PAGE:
This shows nothing in my directory. Why?
* a wildcard that will show everything?
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When it's in double quotes the
* doesn't get treated as a glob, and so doesn't get expanded. So you're asking
ls to list a file named
*, which probably doesn't exist.
To see all the files, you could run
ls without any arguments as it's default behavior is to show you all the files in the current directory. If you wanted to pass all the files as arguments to
ls for some reason, just remove the quotes so you run
but that's really similar to
except that if you have a lot of files
* might expand to pass too many arguments to
ls, and also
ls * will show the contents of directories while
ls by itself will just show that the directories are in the current directory without descending into them.
ls *.* /Dir (dir is optional)
lists every file(regardless of file type) in either the users current working directory (found by pwd) or in /Dir and
ls * /Dir (dir optional)
lists every file and directory one below in either the user's current working directory or in /Dir. However,
ls "*" & ls *.*
will not list recursively, for that you need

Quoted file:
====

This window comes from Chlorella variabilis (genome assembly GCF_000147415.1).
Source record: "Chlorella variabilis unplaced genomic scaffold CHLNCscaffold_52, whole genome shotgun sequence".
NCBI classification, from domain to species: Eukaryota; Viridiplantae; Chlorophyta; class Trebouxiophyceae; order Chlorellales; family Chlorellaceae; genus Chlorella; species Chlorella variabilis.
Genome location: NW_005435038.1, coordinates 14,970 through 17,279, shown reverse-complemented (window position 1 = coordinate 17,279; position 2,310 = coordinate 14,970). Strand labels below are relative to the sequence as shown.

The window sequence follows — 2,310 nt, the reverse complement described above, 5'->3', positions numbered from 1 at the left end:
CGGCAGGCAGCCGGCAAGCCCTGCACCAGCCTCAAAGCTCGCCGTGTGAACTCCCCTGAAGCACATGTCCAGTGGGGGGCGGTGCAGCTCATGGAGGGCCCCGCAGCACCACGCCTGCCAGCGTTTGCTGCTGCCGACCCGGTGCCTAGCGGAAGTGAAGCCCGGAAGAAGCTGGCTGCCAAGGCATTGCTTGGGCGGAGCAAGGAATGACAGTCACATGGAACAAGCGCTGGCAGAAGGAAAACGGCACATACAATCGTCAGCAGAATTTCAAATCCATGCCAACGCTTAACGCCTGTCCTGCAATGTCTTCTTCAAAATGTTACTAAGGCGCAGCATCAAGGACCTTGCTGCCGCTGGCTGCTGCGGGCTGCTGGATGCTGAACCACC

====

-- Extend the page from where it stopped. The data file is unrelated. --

ls -R *.* /Dir
ls -R "*" /Dir
As for why
is not working correctly, you are correct: * is a wildcard, and when you call ls as so:
you are asking bash to find a file and/or directory that has an asterisk in its name. I had installed an IDE and could not find the configuration and main files for it, so I used these commands to find the files:
(found files matching the pattern and redirected them to a specific file)
locate *eclipse* >locate_eclipse.txt locate *tar* > locate_tar.txt locate *.tar* > locate_".tar".txt locate *compiler* > locate_compiler.txt locate *JRE* > locate_JRE.txt locate *jre* > locate_jre.txt
(Searched the whole filesystem and only prints the ones that match the pattern)
ls -R / | grep "eclipse" ls -R / | grep "tar" ls -R / | grep ".tar" ls -R / | grep "compiler" ls -R / | grep "JRE"
Sorry for the spiel, but I tried to cover most of the bases.